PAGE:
I’ve never professed to be an expert on women and I certainly would never begin to make decisions or predictions in their behalf.
And, I won’t make decisions in behalf of the male gender either, but being of the old-hairy-legged legions I make some assumptions and observations about our all too often blindly proud group.
So, “in love” has to, in simple terms, be someone about whom you have romantic notions.
Alright, down boys, I


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Membership in the ‘Old Coots’ is distinct honor for me

There are a number of advantages to growing older.
One, of course, is that you are indeed growing older.
And, as I always say: “Beats the heck out of the alternative.”
Another “advantage” to me is being a proud member of the Old Coots, but as a mere 70ish guy, I’m still a “fresh young whippersnapper” to the more seasoned of that erstwhile group.
One of the privileges, however, is particularly useful to those who pen a column: “That reminds me of the time…”
Not long ago, I was talking to Rebecca Toney Hutchinson about one of the newspapers she edits, The Gulf Coast Tribune in Needville, and that triggered that Old Coot handle in my mind.
Those Needville memories involve my days as a college student at then-Sam Houston State Teachers College in



Football sidelines, press boxes provide ‘adventures’

One of my columns on football press box conversations drew a lot of comments from editor-publishers before it ever hit their papers’ pages.
Community newspapers are often not large enough to have a “sports” editor or a staff photographer, so the job(s) become(s) a one-man-show.
Everyone has a story or two to tell about some adventures or misadventures, as it were.
In hearing some of the tales by my contemporaries, it prompted me to resurrect some past experiences in that vein.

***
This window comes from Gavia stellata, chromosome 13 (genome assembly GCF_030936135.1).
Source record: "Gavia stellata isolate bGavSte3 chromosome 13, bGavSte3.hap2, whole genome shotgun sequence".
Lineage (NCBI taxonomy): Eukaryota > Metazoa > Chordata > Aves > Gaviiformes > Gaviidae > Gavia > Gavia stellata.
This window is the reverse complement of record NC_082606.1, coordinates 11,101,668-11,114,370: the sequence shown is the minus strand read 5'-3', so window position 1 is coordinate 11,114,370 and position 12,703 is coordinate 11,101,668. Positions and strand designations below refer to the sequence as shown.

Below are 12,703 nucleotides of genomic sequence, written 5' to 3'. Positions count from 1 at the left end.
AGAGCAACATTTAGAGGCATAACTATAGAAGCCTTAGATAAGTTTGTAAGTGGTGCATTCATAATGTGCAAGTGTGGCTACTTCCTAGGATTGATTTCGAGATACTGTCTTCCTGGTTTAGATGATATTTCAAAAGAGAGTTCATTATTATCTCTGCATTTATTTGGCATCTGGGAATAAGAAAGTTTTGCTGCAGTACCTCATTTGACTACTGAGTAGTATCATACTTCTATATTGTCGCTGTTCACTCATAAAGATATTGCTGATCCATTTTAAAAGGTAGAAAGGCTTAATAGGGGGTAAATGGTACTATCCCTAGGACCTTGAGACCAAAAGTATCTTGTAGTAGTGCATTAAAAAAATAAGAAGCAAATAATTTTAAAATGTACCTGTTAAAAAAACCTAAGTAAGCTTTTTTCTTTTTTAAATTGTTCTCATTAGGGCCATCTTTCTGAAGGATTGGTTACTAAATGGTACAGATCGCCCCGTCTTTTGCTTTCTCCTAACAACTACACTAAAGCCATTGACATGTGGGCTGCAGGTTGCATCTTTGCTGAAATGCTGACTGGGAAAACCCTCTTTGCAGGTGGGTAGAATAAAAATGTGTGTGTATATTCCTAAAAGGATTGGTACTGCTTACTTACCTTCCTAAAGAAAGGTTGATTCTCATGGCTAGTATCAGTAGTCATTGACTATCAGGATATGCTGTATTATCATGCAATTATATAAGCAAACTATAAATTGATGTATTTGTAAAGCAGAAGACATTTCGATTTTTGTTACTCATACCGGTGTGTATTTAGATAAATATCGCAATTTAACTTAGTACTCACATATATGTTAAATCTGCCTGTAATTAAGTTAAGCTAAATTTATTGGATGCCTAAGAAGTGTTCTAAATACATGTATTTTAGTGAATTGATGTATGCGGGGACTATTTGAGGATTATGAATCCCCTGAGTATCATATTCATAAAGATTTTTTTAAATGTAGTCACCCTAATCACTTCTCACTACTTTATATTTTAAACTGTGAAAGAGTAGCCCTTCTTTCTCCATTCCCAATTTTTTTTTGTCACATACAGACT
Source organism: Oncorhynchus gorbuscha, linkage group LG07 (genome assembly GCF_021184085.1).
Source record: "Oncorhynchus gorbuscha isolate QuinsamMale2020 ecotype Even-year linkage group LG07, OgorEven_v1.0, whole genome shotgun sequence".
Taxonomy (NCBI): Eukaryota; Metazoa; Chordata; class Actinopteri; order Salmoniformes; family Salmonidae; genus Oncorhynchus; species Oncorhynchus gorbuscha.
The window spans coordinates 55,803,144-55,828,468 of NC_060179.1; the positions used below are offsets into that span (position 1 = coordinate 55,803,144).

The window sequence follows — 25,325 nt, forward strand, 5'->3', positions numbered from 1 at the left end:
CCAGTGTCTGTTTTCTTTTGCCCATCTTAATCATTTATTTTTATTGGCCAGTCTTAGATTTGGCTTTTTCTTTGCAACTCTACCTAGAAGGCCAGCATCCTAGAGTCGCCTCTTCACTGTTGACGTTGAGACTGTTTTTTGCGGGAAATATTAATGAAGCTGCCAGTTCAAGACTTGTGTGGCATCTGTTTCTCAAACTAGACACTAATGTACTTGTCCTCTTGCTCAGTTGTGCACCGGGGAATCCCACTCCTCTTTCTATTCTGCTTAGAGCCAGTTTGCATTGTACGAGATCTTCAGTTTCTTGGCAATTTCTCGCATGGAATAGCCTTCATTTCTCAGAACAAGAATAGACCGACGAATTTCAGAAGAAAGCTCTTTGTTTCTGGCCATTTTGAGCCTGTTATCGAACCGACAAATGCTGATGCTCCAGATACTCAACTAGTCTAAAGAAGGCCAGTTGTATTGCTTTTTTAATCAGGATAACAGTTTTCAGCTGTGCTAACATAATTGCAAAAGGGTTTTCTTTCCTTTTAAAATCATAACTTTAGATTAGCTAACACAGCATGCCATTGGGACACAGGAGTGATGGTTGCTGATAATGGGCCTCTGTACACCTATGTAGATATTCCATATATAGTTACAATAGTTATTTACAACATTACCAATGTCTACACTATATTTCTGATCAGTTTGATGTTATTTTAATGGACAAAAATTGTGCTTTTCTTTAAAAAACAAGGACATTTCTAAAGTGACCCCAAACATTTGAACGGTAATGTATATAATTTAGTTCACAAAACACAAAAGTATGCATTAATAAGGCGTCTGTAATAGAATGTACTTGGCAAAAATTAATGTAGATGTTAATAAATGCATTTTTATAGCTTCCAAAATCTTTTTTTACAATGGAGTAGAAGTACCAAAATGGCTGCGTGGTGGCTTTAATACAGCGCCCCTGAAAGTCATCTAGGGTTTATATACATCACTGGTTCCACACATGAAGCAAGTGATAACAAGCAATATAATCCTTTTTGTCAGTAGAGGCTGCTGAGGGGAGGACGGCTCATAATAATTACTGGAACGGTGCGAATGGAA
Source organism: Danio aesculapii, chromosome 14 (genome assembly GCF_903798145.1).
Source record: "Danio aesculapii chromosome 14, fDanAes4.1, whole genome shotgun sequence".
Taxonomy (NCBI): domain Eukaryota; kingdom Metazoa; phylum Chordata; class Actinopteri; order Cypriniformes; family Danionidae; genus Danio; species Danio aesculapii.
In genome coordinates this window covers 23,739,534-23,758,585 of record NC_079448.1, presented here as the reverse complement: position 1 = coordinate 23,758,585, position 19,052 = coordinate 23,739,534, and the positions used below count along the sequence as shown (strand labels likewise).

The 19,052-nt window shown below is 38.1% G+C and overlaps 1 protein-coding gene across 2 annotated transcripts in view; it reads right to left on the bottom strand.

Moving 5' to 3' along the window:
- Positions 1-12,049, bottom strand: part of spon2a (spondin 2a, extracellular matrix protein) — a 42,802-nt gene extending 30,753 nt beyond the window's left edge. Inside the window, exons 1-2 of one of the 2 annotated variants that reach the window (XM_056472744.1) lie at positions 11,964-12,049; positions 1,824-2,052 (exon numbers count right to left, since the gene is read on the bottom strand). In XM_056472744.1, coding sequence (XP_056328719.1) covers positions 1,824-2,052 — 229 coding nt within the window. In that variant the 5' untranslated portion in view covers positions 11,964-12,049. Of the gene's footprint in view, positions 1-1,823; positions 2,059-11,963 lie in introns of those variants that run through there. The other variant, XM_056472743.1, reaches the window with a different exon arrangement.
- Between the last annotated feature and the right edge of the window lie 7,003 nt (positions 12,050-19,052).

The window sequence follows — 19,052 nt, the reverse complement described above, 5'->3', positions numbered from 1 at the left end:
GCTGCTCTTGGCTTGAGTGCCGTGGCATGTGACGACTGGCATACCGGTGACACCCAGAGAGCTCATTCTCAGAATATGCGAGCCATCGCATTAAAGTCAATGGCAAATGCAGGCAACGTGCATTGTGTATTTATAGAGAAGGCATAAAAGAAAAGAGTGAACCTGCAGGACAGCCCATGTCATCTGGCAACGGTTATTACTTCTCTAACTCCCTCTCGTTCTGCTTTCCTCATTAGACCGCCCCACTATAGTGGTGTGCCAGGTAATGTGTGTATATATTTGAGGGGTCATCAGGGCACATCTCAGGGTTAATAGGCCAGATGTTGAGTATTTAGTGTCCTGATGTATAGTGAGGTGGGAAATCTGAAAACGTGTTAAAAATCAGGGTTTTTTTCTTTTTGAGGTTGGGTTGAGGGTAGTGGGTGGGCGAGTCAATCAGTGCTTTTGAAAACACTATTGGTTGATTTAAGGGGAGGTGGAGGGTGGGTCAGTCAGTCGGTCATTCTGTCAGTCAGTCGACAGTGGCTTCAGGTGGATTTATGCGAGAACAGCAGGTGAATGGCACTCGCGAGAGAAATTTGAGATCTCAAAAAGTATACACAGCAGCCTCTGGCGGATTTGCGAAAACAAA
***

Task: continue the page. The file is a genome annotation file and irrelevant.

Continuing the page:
Staffing on small newspapers often precludes having a true “professional” photographer.
Most weekly newspapers don’t have anyone whose job is strictly photography, so whoever is the designated editor-newshound-paparazzi gets to shoot sports, particularly football.
Of course, football is the Holy Grail in Texas small towns.
So, Bub, suck it up, hoist that camera bag over your shoulder, drape the 35-mm’s strap around your neck and hit the field.


Courage in newspapering brings obstacles, challenges

"Crusading" newspapers a la the screaming headline variety of the early 20th Century have fallen by the wayside. To be a crusader in any life facet takes a certain amount of courage and, in most cases, a dash of derring-do.

That most assuredly applies to newspapers that take the plunge into the swirling waters of need, controversy, right and wrong plus the ragged and often hidden shoals of financial interest.

However, most community newspapers today have found ways to negotiatie the often-murky waters


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Recognizing schoolmates after six decades ain’t easy

Spending the better part of six decades editing and publishing country newspapers, as penned here before, includes enough seven-day work weeks that trips to my hometown were quite limited.
Those trips almost never included a Friday night, much less a Teague Lion football game, including the biennial homecoming that is my hometown school’s tradition.
And, frankly, this particular trip was a Friday-Sunday occasion, but we skipped the game to spend some quality time with family.
However, we got a full homecoming dose on Saturday.
First, there was lunch with my three younger brothers and their spouses.
We dined at